Nutrients 15 (14) - [2023-07-24; online 2023-07-24]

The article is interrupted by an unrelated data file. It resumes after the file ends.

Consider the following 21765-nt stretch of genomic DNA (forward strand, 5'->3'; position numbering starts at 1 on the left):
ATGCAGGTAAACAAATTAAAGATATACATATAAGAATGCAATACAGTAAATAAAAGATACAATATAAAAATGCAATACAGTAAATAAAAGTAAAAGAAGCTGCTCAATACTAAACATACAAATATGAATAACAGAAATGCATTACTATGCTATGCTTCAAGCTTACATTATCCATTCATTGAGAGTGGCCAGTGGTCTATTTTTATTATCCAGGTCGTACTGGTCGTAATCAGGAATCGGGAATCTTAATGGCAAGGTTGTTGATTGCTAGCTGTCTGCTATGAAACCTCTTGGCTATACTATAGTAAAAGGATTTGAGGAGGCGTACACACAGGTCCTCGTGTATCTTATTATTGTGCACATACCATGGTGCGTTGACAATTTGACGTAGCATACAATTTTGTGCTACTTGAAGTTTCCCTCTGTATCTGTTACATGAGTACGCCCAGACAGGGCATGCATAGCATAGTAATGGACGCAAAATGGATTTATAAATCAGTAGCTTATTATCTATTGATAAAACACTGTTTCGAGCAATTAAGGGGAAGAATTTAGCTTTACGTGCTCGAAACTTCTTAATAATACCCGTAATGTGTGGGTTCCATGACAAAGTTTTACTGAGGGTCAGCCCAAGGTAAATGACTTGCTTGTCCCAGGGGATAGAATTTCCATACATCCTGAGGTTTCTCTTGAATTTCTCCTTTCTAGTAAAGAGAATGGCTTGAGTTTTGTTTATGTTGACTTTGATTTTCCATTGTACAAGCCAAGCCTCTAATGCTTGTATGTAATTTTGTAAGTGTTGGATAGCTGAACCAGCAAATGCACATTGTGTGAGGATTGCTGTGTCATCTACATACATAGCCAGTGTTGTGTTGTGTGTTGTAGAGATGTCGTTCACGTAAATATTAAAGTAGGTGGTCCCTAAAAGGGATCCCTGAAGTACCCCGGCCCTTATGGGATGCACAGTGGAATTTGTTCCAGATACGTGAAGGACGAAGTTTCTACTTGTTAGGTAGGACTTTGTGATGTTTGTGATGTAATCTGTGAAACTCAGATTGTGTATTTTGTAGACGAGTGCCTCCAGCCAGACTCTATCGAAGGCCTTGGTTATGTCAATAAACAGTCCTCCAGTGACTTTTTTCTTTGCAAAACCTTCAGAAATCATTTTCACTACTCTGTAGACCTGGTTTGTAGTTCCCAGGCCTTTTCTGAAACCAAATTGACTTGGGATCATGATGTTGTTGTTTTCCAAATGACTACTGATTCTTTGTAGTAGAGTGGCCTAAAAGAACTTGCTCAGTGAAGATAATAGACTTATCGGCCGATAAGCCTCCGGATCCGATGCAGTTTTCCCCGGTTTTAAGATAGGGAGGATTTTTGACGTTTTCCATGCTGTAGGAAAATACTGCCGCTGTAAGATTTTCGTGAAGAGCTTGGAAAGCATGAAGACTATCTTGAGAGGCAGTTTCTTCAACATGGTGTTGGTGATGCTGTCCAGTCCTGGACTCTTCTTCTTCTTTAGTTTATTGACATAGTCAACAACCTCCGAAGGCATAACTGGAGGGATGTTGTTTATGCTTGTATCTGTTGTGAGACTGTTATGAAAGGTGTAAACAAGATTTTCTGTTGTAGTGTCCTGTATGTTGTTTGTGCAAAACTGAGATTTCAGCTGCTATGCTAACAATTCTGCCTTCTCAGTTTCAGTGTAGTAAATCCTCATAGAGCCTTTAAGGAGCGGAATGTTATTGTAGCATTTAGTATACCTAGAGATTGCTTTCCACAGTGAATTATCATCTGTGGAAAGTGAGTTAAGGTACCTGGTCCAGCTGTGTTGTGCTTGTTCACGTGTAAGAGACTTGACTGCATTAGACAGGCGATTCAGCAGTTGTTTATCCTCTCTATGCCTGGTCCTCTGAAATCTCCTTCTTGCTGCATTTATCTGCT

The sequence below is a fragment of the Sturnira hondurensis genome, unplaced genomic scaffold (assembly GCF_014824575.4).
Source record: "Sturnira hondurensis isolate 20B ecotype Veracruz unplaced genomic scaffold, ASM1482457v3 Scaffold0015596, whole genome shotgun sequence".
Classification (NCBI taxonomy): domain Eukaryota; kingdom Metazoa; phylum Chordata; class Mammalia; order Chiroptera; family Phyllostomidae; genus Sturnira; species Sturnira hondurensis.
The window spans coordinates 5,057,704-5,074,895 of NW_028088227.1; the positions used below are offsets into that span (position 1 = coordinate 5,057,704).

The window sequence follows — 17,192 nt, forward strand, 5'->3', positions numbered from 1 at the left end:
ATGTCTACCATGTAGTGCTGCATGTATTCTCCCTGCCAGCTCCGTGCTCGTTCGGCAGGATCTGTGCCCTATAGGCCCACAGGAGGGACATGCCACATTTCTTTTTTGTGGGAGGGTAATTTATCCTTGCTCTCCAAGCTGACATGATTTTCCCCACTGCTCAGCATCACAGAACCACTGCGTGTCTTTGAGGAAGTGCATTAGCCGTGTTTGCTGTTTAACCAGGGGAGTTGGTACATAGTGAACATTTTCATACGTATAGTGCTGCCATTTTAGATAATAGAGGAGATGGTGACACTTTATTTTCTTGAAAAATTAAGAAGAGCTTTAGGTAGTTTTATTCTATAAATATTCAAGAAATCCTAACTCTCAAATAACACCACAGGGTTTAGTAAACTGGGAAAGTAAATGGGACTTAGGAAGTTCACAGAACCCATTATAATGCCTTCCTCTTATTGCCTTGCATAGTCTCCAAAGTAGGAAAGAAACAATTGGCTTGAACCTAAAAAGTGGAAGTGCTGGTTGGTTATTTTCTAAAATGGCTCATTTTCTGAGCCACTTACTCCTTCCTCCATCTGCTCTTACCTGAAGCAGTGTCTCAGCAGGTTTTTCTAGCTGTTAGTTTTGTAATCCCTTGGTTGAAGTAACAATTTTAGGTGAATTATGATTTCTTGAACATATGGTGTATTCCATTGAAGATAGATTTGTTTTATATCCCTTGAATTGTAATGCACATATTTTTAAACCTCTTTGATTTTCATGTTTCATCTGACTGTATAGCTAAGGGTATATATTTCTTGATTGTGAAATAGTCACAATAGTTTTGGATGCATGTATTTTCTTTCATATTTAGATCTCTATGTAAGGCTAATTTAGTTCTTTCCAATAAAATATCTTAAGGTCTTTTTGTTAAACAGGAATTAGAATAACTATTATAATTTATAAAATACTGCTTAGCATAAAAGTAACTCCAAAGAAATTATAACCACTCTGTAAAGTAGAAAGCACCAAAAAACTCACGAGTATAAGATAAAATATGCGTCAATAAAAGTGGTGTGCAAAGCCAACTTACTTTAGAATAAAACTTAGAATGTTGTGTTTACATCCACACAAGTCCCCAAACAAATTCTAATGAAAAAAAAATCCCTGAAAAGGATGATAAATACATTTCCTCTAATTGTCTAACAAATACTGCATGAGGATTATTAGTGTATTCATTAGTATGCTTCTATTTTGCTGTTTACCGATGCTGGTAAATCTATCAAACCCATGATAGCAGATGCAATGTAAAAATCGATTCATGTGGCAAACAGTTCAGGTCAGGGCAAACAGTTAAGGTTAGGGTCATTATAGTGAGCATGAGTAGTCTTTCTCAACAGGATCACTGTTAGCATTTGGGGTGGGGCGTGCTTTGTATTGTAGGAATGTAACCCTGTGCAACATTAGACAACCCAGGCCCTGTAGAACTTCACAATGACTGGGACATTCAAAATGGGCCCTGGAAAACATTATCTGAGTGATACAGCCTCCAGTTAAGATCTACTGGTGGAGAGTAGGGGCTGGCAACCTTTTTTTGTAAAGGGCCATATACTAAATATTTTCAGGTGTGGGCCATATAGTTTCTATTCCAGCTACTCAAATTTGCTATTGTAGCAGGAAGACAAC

Dietary interventions modify gut microbiota and clinical outcomes. Weight reduction and improved glucose and lipid homeostasis were observed after adopting an Okinawan-based Nordic diet (O-BN) in individuals with type 2 diabetes. The aim of the present study was to explore changes in metabolomics and gut microbiota during O-BN and correlate changes with clinical outcomes. A total of 30 patients (17 women), aged 57.5 ± 8.2 years, diabetes duration 10.4 ± 7.6 years, 90% over-weight, were included. Participants were provided an O-BN for 12 weeks. Before and after intervention, and 16 weeks afterwards, anthropometry and clinical data were estimated and questionnaires were collected, as well as samples of blood and stool. Plasma metabolomics were determined by gas- (GC-MS) or liquid- (LC-MS) chromatography-based mass spectrometry and fecal microbiota determination was based on 16S rRNA amplicons from regions V1-V2. During the intervention, weight (6.8%), waist circumference (6.1%), and levels of glucose, HbA1c, insulin, triglycerides, and cholesterol were decreased. Of 602 metabolites, 323 were changed for any or both periods; 199 (101 lipids) metabolites were decreased while 58 (43 lipids) metabolites were increased during the intervention. Changes in glucose homeostasis were linked to changes in, e.g., 1,5-anhydroglucitol, thyroxine, and chiro-inositol. Changes of microbe beta diversity correlated positively with food components and negatively with IL-18 (p = 0.045). Abundance differences at phylum and genus levels were found. Abundances of Actinobacteria, Bacteroidetes, Firmicutes, and Verrucomicrobia correlated with anthropometry, HbA1c, lipids, inflammation, and food. Changes in metabolites and microbiota were reversed after the intervention. The O-BN-induced changes in metabolomics and gut microbiota correspond to clinical outcomes of reduced weight and inflammation and improved glucose and lipid metabolism.